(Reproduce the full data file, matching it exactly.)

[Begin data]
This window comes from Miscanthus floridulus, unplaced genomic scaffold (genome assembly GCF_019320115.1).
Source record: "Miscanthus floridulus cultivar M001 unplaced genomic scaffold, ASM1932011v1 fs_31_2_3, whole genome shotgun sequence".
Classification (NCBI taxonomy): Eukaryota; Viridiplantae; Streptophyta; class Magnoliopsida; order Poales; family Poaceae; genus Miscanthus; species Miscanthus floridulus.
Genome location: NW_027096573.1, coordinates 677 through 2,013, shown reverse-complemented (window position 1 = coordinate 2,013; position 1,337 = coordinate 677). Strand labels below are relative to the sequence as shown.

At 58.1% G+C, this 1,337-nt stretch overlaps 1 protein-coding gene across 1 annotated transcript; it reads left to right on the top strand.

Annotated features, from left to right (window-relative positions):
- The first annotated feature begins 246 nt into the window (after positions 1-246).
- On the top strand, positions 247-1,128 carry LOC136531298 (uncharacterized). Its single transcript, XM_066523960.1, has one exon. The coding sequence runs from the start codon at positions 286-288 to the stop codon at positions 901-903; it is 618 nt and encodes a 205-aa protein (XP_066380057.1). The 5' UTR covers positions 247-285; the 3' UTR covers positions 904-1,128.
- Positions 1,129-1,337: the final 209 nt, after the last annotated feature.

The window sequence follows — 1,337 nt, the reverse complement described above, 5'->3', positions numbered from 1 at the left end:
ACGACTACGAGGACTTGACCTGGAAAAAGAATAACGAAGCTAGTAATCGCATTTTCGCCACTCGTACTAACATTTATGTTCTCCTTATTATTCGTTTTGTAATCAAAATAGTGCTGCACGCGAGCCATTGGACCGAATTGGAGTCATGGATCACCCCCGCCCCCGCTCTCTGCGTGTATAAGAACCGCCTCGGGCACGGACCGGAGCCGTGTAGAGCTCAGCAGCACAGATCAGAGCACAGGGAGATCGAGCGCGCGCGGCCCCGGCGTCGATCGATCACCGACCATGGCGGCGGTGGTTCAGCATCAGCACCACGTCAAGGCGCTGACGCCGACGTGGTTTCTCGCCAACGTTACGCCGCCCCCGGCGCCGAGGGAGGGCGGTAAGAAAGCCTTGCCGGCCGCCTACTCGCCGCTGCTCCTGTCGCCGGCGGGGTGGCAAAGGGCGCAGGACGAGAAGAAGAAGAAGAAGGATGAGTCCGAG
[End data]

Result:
This window comes from Miscanthus floridulus, unplaced genomic scaffold (genome assembly GCF_019320115.1).
Source record: "Miscanthus floridulus cultivar M001 unplaced genomic scaffold, ASM1932011v1 fs_31_2_3, whole genome shotgun sequence".
Classification (NCBI taxonomy): Eukaryota; Viridiplantae; Streptophyta; class Magnoliopsida; order Poales; family Poaceae; genus Miscanthus; species Miscanthus floridulus.
Genome location: NW_027096573.1, coordinates 677 through 2,013, shown reverse-complemented (window position 1 = coordinate 2,013; position 1,337 = coordinate 677). Strand labels below are relative to the sequence as shown.

At 58.1% G+C, this 1,337-nt stretch overlaps 1 protein-coding gene across 1 annotated transcript; it reads left to right on the top strand.

Annotated features, from left to right (window-relative positions):
- The first annotated feature begins 246 nt into the window (after positions 1-246).
- On the top strand, positions 247-1,128 carry LOC136531298 (uncharacterized). Its single transcript, XM_066523960.1, has one exon. The coding sequence runs from the start codon at positions 286-288 to the stop codon at positions 901-903; it is 618 nt and encodes a 205-aa protein (XP_066380057.1). The 5' UTR covers positions 247-285; the 3' UTR covers positions 904-1,128.
- Positions 1,129-1,337: the final 209 nt, after the last annotated feature.

The window sequence follows — 1,337 nt, the reverse complement described above, 5'->3', positions numbered from 1 at the left end:
ACGACTACGAGGACTTGACCTGGAAAAAGAATAACGAAGCTAGTAATCGCATTTTCGCCACTCGTACTAACATTTATGTTCTCCTTATTATTCGTTTTGTAATCAAAATAGTGCTGCACGCGAGCCATTGGACCGAATTGGAGTCATGGATCACCCCCGCCCCCGCTCTCTGCGTGTATAAGAACCGCCTCGGGCACGGACCGGAGCCGTGTAGAGCTCAGCAGCACAGATCAGAGCACAGGGAGATCGAGCGCGCGCGGCCCCGGCGTCGATCGATCACCGACCATGGCGGCGGTGGTTCAGCATCAGCACCACGTCAAGGCGCTGACGCCGACGTGGTTTCTCGCCAACGTTACGCCGCCCCCGGCGCCGAGGGAGGGCGGTAAGAAAGCCTTGCCGGCCGCCTACTCGCCGCTGCTCCTGTCGCCGGCGGGGTGGCAAAGGGCGCAGGACGAGAAGAAGAAGAAGAAGGATGAGTCCGAG